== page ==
New federal data reveals that the U.S. infant mortality rate has dropped very slightly in the one year since it was last measured.
The report, published by the National Center for Health Statistics at the U.S. Centers for Disease Control and Prevention (CDC) reveals that in 2013 (the most recent data available) the infant mortality rate was 5.96 infant deaths per 1,000 live births. That’s slightly lower than the 2012 rate, which was 5.98. In total, the number of infant deaths in 2013 was 23,446 which was 208 deaths lower than the year before. The leading cause of death in 2013 was congenital malformations, deformations and chromosomal abnormalities.
The researchers note that the U.S. infant mortality rated hit a plateau that lasted from 2000 to 2005, fluctuated for a couple years, then started to decline again in 2007. The mortality rate reached a high 2005 of 6.86 per 1,000 live births; 13% higher than the 2013 rate.
Still, the study also shows great disparities in infant mortality rates exist among racial groups. The rate is highest among non-Hispanic black mothers at 11.11 per 1,000 live births. Cuban mothers had the lowest rate at 3.02, and non-Hispanic white mothers had lower rates than infants of non-Hispanic black, American Indian or Alaska Native, and Puerto Rican mothers. “The disparity in the infant mortality rate between non-Hispanic black and non-Hispanic white women has more than doubled over the past decade,” the study authors write.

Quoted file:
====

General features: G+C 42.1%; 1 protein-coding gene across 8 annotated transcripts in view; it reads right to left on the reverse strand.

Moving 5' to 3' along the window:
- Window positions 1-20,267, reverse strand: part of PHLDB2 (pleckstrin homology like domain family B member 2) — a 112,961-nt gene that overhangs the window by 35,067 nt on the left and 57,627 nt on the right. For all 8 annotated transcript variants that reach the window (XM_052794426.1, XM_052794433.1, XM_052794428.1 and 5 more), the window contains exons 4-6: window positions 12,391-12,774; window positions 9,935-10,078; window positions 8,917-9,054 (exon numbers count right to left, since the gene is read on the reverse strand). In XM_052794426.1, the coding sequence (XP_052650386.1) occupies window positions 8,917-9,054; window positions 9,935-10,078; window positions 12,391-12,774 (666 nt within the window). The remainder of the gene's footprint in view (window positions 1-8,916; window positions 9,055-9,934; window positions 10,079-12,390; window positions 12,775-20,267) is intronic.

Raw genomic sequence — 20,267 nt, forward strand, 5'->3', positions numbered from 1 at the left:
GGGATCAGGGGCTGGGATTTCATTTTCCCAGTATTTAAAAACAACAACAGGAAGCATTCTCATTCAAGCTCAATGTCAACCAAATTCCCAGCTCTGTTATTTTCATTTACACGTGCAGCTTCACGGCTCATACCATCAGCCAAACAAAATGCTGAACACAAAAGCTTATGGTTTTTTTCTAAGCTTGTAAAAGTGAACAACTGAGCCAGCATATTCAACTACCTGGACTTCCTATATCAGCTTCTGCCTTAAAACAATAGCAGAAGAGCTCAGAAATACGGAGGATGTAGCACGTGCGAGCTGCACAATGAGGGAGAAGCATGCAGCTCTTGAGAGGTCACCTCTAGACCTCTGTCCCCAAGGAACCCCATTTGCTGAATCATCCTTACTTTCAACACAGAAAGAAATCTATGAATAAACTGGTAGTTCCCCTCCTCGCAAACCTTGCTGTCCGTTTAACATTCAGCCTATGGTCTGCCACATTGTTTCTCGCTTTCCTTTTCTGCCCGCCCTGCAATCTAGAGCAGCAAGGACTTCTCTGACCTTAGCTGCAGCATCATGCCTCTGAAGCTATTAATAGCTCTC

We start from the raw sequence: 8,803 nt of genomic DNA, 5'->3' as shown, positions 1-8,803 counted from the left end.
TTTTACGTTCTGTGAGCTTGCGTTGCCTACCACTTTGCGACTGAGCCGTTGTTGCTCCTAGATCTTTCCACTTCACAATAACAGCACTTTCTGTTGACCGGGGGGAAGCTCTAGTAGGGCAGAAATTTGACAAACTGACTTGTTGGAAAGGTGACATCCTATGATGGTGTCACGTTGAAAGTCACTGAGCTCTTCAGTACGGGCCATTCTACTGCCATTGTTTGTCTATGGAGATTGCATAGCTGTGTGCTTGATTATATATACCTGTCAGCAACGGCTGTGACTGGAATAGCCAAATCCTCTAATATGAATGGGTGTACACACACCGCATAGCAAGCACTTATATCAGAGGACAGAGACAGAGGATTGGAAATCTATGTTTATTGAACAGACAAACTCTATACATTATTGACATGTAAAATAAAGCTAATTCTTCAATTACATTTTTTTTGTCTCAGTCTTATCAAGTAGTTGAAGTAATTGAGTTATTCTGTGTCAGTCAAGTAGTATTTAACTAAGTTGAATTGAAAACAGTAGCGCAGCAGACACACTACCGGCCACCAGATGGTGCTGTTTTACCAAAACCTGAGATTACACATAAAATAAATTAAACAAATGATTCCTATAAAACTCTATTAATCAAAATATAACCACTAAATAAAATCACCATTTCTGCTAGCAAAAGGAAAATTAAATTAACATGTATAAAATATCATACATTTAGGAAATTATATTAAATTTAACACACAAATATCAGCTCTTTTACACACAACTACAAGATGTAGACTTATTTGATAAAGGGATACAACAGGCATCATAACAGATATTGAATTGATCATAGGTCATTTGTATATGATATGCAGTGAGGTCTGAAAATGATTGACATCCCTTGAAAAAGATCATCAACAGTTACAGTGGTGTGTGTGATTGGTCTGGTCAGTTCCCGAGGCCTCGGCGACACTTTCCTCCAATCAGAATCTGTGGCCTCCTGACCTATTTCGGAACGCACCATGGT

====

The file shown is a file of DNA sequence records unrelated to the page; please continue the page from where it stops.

Despite declines, other data from the World Bank shows the United States still has higher infant mortality rates compared to other developed countries like Norway, France and Germany.